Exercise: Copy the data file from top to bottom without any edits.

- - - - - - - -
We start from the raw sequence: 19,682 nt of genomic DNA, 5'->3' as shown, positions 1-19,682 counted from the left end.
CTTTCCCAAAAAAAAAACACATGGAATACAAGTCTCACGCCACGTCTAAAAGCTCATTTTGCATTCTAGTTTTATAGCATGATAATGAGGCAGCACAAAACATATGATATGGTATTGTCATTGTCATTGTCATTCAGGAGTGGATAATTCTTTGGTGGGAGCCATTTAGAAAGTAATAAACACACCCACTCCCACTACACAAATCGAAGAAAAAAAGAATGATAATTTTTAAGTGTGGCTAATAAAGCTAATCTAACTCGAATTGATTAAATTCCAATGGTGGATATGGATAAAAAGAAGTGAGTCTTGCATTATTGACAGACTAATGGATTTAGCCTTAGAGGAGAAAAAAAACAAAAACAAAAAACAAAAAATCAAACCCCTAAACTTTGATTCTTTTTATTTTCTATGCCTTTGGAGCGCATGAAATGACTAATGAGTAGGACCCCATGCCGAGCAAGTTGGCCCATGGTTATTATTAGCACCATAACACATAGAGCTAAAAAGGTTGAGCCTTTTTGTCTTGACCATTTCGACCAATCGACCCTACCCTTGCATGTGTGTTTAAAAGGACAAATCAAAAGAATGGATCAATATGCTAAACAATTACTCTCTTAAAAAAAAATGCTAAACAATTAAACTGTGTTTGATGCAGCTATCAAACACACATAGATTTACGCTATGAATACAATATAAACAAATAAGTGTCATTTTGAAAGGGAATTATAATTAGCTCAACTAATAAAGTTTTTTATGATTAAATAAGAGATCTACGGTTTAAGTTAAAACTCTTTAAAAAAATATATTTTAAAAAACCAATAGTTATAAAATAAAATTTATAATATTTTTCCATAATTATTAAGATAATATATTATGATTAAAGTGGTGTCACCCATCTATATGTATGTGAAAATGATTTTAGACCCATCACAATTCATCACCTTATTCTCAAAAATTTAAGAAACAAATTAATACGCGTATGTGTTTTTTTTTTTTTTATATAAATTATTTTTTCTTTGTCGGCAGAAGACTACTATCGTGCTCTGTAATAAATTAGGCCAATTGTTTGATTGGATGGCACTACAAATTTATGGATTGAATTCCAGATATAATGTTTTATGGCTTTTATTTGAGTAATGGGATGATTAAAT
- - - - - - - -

We start from the raw sequence: 19,682 nt of genomic DNA, 5'->3' as shown, positions 1-19,682 counted from the left end.
CTTTCCCAAAAAAAAAACACATGGAATACAAGTCTCACGCCACGTCTAAAAGCTCATTTTGCATTCTAGTTTTATAGCATGATAATGAGGCAGCACAAAACATATGATATGGTATTGTCATTGTCATTGTCATTCAGGAGTGGATAATTCTTTGGTGGGAGCCATTTAGAAAGTAATAAACACACCCACTCCCACTACACAAATCGAAGAAAAAAAGAATGATAATTTTTAAGTGTGGCTAATAAAGCTAATCTAACTCGAATTGATTAAATTCCAATGGTGGATATGGATAAAAAGAAGTGAGTCTTGCATTATTGACAGACTAATGGATTTAGCCTTAGAGGAGAAAAAAAACAAAAACAAAAAACAAAAAATCAAACCCCTAAACTTTGATTCTTTTTATTTTCTATGCCTTTGGAGCGCATGAAATGACTAATGAGTAGGACCCCATGCCGAGCAAGTTGGCCCATGGTTATTATTAGCACCATAACACATAGAGCTAAAAAGGTTGAGCCTTTTTGTCTTGACCATTTCGACCAATCGACCCTACCCTTGCATGTGTGTTTAAAAGGACAAATCAAAAGAATGGATCAATATGCTAAACAATTACTCTCTTAAAAAAAAATGCTAAACAATTAAACTGTGTTTGATGCAGCTATCAAACACACATAGATTTACGCTATGAATACAATATAAACAAATAAGTGTCATTTTGAAAGGGAATTATAATTAGCTCAACTAATAAAGTTTTTTATGATTAAATAAGAGATCTACGGTTTAAGTTAAAACTCTTTAAAAAAATATATTTTAAAAAACCAATAGTTATAAAATAAAATTTATAATATTTTTCCATAATTATTAAGATAATATATTATGATTAAAGTGGTGTCACCCATCTATATGTATGTGAAAATGATTTTAGACCCATCACAATTCATCACCTTATTCTCAAAAATTTAAGAAACAAATTAATACGCGTATGTGTTTTTTTTTTTTTTATATAAATTATTTTTTCTTTGTCGGCAGAAGACTACTATCGTGCTCTGTAATAAATTAGGCCAATTGTTTGATTGGATGGCACTACAAATTTATGGATTGAATTCCAGATATAATGTTTTATGGCTTTTATTTGAGTAATGGGATGATTAAAT